Journal of Archaeology in the Low Countries 2-2 (November 2010)Bart Vanmontfort; Marijn Van Gils; Etienne Paulissen; Jan Bastiaens; Marc De Bie; Els Meirsman: Human occupation of the Late and Early Post-Glacial environments in the Liereman Landscape (Campine, Belgium)

2 The setting

The Liereman Landscape is a 1020 ha nature reserve in the Belgian Northern Campine region (fig. 2a, 2b). In this area podzols (spodosols) and peaty soils on coversands predominate. Central to this paper is a large southwest-northeast oriented dune complex with a typical blown sand topography consisting of a variety of low dunes and depressions of which the easternmost extension is situated in the municipality of Arendonk and known under the toponym Korhaan. To the east and south it is bordered by a number of depressions. Altitudes in the Liereman Landscape range from 29 m a.s.l. in the dune complex to 23 m in the depression.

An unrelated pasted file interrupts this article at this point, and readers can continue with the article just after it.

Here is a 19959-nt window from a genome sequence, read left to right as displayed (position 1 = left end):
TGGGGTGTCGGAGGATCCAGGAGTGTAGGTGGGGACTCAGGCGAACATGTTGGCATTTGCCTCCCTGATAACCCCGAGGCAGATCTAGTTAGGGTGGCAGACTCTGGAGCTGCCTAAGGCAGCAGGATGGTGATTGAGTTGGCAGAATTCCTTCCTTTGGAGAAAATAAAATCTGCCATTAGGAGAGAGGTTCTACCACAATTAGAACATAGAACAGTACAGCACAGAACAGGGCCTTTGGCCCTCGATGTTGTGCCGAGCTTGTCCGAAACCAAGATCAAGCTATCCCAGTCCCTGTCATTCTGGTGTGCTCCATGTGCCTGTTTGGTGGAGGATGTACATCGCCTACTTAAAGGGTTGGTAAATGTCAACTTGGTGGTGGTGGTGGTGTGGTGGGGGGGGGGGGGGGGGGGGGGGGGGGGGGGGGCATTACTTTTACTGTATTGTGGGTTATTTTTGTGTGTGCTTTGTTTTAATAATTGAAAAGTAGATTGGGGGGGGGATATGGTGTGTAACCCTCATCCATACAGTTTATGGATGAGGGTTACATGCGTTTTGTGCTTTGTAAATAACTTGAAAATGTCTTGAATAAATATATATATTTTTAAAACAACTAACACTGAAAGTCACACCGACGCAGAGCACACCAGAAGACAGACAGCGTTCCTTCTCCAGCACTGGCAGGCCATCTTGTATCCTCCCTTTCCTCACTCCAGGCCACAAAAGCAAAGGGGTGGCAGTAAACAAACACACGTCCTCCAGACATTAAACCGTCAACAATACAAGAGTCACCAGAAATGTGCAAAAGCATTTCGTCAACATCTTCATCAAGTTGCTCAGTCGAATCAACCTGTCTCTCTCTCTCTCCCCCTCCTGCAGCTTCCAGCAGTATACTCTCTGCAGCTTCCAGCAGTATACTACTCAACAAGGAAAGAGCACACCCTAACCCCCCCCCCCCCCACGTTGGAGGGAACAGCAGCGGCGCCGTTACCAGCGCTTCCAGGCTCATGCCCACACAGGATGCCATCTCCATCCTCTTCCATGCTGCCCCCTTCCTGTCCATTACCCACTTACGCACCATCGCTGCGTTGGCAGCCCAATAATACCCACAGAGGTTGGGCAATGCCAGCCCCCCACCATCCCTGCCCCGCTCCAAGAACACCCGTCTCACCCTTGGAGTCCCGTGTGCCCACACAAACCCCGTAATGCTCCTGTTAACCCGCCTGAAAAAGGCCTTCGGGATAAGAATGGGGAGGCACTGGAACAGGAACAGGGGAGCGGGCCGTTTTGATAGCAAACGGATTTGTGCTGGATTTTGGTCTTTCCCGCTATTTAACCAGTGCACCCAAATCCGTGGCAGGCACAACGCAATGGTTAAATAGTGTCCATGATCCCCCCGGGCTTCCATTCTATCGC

Fig. 3 19th-century map depicting only parcels and land-use clearly showing wet depressions. The Korhaan sand ridge is indicated by the yellow line (“map of Belgium, reduction of the cadastral plans”, 1852).

Landschap De Liereman was formerly part of a vast heathland area with marshes and/or open water, as shown on 18th- and 19th-century maps (fig. 3). Sheep grazing and sod cutting were the main activities. From the 19th century onwards, most heathland and marshes have been reclaimed and transformed into arable land, grassland and pine forests. For reasons of habitat restoration, the pine forests in the dune belt are nowadays cut and the sods are removed to recreate heathland. There are no indications, archaeologically or otherwise, so far of human occupation of any importance after the prehistoric periods discussed in this paper.


Fig. 4 The Korhaan sand ridge, covered with pine, as seen from the depression nowadays in use as grassland ( Van Gils et al. 2009 ).